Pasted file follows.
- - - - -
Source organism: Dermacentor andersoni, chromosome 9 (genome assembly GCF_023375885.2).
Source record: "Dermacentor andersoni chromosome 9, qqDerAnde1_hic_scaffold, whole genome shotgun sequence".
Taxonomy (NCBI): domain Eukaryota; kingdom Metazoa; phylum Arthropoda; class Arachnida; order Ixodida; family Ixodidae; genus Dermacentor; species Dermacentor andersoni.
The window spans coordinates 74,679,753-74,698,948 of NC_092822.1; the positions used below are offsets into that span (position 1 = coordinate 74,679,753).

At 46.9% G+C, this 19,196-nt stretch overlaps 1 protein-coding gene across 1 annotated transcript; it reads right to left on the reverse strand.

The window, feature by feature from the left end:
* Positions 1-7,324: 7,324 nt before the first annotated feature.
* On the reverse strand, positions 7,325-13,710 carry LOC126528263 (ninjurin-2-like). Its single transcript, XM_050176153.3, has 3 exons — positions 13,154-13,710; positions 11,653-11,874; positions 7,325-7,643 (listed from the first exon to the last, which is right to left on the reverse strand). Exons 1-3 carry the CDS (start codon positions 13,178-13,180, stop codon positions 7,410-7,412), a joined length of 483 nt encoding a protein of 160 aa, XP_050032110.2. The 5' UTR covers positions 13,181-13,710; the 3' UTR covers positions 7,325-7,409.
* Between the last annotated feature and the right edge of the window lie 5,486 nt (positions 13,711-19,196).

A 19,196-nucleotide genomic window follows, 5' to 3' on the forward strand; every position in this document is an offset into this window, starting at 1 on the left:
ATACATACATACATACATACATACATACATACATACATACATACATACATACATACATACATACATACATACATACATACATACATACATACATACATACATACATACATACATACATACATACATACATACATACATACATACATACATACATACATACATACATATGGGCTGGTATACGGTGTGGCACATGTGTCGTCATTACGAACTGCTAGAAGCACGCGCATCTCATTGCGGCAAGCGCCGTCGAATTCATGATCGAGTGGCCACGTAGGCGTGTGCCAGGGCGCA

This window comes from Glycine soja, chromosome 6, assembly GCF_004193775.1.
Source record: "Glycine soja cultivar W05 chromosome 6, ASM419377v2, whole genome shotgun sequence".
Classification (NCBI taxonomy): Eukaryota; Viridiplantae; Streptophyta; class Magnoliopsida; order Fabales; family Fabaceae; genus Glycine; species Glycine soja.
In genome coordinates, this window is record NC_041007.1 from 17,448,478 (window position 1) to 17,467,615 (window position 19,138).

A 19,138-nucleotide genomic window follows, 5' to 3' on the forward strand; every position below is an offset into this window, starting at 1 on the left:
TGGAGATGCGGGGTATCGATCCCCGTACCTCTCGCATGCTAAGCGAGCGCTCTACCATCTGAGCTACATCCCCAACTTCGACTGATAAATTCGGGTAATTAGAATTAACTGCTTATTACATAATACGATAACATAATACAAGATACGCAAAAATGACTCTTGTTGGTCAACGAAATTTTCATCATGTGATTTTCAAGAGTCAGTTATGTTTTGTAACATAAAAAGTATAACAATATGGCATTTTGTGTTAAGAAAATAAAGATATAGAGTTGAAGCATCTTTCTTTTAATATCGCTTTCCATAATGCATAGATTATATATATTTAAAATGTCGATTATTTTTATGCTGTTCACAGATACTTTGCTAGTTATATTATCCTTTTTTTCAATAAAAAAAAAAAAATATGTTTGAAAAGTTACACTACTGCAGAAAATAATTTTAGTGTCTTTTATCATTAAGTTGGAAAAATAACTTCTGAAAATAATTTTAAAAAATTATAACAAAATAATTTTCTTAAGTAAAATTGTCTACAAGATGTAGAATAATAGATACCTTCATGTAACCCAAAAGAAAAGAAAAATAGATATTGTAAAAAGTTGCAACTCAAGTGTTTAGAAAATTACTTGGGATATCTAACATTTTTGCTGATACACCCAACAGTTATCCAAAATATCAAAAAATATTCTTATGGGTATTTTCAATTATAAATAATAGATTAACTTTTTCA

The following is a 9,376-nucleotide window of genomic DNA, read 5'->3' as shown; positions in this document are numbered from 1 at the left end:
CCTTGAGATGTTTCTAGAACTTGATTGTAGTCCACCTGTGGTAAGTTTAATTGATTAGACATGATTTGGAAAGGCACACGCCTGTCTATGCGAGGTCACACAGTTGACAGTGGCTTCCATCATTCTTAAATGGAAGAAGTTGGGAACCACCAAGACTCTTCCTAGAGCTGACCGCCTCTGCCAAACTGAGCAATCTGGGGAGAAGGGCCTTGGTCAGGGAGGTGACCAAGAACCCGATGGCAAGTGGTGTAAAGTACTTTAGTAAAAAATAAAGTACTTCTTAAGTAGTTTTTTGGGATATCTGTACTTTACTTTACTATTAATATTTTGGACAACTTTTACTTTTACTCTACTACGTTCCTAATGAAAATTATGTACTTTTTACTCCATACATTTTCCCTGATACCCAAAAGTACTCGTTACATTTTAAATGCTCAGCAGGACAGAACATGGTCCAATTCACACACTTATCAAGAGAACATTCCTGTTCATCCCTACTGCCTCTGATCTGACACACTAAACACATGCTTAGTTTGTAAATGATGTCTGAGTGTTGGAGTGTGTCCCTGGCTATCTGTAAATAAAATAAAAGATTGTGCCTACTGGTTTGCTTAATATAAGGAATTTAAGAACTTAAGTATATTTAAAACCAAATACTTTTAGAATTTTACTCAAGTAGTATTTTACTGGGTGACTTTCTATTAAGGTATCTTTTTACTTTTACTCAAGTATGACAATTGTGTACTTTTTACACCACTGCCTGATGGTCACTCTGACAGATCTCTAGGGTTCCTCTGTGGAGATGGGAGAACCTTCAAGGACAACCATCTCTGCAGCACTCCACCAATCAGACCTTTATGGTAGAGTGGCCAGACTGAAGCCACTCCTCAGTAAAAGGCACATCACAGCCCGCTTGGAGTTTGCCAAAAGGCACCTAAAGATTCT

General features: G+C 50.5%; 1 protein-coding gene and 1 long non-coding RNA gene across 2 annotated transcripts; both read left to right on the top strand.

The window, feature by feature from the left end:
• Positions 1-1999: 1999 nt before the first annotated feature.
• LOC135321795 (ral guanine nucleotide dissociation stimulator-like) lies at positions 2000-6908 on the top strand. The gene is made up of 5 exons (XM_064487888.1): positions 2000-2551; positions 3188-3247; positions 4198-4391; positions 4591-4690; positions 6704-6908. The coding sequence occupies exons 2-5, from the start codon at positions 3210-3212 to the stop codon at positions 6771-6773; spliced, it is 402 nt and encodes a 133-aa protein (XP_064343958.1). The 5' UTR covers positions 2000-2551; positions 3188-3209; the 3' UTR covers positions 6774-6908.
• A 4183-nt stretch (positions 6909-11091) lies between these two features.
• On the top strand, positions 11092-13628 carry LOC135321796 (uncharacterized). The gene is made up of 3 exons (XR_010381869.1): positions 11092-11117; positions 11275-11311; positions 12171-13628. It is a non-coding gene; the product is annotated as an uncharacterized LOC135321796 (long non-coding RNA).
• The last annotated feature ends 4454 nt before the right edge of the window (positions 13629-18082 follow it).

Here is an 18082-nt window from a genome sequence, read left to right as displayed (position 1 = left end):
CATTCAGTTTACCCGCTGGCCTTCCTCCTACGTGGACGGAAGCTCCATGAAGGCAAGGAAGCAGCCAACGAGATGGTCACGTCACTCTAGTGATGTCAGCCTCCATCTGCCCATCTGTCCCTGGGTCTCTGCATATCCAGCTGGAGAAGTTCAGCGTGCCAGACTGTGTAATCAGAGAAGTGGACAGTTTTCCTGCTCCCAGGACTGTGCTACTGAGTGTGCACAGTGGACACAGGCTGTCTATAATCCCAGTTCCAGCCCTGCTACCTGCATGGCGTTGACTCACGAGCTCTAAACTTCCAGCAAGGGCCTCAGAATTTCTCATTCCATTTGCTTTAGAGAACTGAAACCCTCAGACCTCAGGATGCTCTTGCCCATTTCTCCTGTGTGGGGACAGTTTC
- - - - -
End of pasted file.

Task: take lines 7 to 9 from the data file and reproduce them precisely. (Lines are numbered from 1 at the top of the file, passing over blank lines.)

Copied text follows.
* Positions 1-7,324: 7,324 nt before the first annotated feature.
* On the reverse strand, positions 7,325-13,710 carry LOC126528263 (ninjurin-2-like). Its single transcript, XM_050176153.3, has 3 exons — positions 13,154-13,710; positions 11,653-11,874; positions 7,325-7,643 (listed from the first exon to the last, which is right to left on the reverse strand). Exons 1-3 carry the CDS (start codon positions 13,178-13,180, stop codon positions 7,410-7,412), a joined length of 483 nt encoding a protein of 160 aa, XP_050032110.2. The 5' UTR covers positions 13,181-13,710; the 3' UTR covers positions 7,325-7,409.
* Between the last annotated feature and the right edge of the window lie 5,486 nt (positions 13,711-19,196).